Introduction: Intro to Seahorse Care
Seahorses are fascinating creatures that you can enjoy in your own home with proper knowledge of their husbandry. My mom had her own aquarium business when I was growing up and for 8 years we had a seahorse-centric tank in the living room, hosting both common and dwarf species at different times.
Due to the significant changes in standards for seahorse care since I kept them personally, I have removed much of the information form my original instructable. It wasn't up to the modern standard for their happiness and health. Some great places to go for information are Ocean Rider, long time captive breeding facility located in Hawaii, and also many FB groups about seahorse keeping.
Step 1: Captive Bred or Wild Caught?
If the label on the shop tank does not specifically say, another good question to ask is whether the seahorses are captive bred.
If the option is available, ALWAYS go for captive bred over wild caught! Captive breeding has been going on successfully for over 15 years, so there's no reason to support the sometimes cruel industry of wild capture.
Wild caught seahorse are exactly that --taken from the wild ocean. Many will not survive the trip to be in a shop tank, and those that do will likely have short lives. As with many other animals, wild caught seahorses do not adjust to captivity well. They will often refuse to eat and definitely will not be interested in frozen (dead) foods. They can also harbor parasites, which might exist in tolerable levels while in the ocean but then get out of control when the stress of travel shifts the balance of their health.
A "Captive Bred" seahorse had parents who lived in a tank, was born in a tank, and has lived its entire life in ...you guessed it...a tank. They have never, at any time, known the ocean. The term "captive" may sound negative, but in this case it is a big plus. Captive Bred seahorses make for much happier and healthier pets. It is unlikely that they will have parasites and they will be most likely to accept a variety of live and frozen foods. They may even, on occasion, be more sociable with their owners. Rather than viewing you as a predator to hide from, they understand that the big blob outside the glass is the bringer of food. We had one female, Winnie, who would actually come up and hitch to your finger if you put it in the water. She also lived the longest of all our seahorses.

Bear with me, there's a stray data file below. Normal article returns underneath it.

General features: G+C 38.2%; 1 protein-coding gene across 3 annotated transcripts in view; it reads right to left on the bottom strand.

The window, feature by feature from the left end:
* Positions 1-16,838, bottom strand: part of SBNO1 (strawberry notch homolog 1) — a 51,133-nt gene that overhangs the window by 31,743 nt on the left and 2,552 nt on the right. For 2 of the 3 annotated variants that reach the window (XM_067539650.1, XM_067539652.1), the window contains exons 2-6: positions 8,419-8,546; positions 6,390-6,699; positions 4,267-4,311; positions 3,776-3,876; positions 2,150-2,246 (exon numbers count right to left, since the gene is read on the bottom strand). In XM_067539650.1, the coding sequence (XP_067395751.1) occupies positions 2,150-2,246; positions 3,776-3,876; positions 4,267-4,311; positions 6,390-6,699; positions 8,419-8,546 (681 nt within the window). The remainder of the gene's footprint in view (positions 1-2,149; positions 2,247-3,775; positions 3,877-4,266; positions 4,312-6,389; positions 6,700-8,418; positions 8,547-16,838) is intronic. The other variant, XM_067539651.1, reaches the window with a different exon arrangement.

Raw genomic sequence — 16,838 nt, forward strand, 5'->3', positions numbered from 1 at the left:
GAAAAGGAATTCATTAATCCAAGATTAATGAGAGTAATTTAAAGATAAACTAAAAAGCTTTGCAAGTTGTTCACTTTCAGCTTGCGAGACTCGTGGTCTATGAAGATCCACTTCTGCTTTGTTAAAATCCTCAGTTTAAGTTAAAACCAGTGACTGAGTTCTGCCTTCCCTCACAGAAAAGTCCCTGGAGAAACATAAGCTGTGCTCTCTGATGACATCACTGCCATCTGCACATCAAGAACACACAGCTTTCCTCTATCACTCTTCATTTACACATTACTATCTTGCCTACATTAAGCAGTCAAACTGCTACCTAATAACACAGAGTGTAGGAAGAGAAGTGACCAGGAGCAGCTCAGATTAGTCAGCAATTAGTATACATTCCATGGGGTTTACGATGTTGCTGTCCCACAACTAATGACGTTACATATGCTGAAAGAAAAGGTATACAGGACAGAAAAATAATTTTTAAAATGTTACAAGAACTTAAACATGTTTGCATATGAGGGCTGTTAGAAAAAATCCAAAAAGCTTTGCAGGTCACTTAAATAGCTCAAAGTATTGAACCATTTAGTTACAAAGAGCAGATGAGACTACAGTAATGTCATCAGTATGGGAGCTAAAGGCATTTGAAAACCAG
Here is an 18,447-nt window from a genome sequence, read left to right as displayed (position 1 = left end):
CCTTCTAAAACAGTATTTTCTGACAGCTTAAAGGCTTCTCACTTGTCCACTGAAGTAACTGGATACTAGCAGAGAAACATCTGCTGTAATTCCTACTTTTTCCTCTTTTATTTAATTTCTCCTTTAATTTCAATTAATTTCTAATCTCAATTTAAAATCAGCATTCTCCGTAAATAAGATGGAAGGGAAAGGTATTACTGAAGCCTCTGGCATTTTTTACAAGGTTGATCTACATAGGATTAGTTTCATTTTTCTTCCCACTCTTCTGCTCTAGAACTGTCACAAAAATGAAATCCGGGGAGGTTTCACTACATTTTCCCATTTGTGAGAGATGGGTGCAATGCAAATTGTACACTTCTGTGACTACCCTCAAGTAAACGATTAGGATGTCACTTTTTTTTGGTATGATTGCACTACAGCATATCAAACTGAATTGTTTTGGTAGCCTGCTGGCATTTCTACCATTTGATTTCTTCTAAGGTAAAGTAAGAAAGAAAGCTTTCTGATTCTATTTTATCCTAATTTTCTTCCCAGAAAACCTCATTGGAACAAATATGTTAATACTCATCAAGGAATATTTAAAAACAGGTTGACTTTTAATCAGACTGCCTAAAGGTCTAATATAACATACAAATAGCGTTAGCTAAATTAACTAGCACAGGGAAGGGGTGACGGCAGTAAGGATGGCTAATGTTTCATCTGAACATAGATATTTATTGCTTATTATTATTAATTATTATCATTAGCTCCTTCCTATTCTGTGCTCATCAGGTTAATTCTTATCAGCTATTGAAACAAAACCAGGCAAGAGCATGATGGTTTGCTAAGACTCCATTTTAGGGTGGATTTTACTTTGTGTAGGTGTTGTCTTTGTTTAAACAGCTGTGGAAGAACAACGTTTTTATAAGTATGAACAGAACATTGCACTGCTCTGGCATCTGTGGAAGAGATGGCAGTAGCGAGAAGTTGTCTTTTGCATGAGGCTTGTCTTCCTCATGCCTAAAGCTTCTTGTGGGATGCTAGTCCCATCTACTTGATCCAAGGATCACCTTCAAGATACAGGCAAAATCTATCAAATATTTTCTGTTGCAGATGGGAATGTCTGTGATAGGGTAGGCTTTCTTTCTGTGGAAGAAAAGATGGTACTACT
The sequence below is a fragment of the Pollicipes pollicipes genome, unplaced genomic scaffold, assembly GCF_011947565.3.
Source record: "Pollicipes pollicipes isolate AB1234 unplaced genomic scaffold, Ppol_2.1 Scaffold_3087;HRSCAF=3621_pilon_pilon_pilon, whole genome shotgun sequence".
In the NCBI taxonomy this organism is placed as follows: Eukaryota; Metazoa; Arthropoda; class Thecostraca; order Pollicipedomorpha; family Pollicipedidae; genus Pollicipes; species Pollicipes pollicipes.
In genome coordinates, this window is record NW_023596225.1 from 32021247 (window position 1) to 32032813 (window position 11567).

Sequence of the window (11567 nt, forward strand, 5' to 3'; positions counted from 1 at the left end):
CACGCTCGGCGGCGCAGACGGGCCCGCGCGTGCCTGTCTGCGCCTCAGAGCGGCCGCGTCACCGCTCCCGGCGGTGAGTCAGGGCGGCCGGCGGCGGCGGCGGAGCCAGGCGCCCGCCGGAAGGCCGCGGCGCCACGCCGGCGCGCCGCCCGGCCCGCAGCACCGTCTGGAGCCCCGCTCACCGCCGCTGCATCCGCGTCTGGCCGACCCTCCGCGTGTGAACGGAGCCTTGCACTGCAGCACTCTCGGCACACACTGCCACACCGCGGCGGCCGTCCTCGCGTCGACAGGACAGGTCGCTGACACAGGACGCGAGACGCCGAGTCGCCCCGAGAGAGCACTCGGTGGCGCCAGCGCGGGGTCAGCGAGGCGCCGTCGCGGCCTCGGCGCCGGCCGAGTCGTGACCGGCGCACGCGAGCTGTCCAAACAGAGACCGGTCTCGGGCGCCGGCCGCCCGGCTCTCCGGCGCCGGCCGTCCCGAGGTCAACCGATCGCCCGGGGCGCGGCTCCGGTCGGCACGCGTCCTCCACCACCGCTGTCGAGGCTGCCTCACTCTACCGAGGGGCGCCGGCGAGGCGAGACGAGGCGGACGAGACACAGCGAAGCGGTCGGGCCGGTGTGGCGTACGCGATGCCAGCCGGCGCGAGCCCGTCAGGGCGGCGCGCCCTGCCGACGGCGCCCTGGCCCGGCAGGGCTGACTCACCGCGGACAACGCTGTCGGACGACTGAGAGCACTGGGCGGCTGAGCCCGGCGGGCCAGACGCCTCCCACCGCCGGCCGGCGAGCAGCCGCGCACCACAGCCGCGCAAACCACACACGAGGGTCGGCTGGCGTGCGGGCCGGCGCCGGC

*I'm not proposing anyone try to train their seahorses to do this, and honestly sticking your hand in the tank a lot is not a good idea. What can I say? We were kids and holy crap was that magical to see!
You may also see some seahorses advertised as "Tank Raised". My understanding is that this may mean the parents were taken from the wild and gave birth shortly after, or the seahorse was very young when it was captured. As long as it has grown large enough for sale, you're probably in the clear. Just be sure to ask about what foods it readily accepts.
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